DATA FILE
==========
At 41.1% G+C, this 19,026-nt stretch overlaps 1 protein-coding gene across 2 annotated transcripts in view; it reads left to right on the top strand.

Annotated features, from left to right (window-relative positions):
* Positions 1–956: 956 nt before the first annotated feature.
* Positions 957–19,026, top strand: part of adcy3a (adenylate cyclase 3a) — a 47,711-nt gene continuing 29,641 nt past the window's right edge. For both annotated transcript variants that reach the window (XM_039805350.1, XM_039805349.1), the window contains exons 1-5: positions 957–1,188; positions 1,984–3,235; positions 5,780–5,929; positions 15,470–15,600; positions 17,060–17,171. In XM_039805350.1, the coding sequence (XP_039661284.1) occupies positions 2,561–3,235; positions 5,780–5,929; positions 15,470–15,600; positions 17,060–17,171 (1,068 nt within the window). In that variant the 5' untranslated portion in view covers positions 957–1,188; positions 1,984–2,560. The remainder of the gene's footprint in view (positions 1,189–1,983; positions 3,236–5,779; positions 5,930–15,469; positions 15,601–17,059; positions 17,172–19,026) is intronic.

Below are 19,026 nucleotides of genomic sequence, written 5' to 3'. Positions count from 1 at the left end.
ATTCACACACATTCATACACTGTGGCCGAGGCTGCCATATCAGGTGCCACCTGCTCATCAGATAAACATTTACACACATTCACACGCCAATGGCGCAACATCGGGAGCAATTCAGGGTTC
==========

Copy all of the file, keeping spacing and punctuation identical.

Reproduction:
At 41.1% G+C, this 19,026-nt stretch overlaps 1 protein-coding gene across 2 annotated transcripts in view; it reads left to right on the top strand.

Annotated features, from left to right (window-relative positions):
* Positions 1–956: 956 nt before the first annotated feature.
* Positions 957–19,026, top strand: part of adcy3a (adenylate cyclase 3a) — a 47,711-nt gene continuing 29,641 nt past the window's right edge. For both annotated transcript variants that reach the window (XM_039805350.1, XM_039805349.1), the window contains exons 1-5: positions 957–1,188; positions 1,984–3,235; positions 5,780–5,929; positions 15,470–15,600; positions 17,060–17,171. In XM_039805350.1, the coding sequence (XP_039661284.1) occupies positions 2,561–3,235; positions 5,780–5,929; positions 15,470–15,600; positions 17,060–17,171 (1,068 nt within the window). In that variant the 5' untranslated portion in view covers positions 957–1,188; positions 1,984–2,560. The remainder of the gene's footprint in view (positions 1,189–1,983; positions 3,236–5,779; positions 5,930–15,469; positions 15,601–17,059; positions 17,172–19,026) is intronic.

Below are 19,026 nucleotides of genomic sequence, written 5' to 3'. Positions count from 1 at the left end.
ATTCACACACATTCATACACTGTGGCCGAGGCTGCCATATCAGGTGCCACCTGCTCATCAGATAAACATTTACACACATTCACACGCCAATGGCGCAACATCGGGAGCAATTCAGGGTTC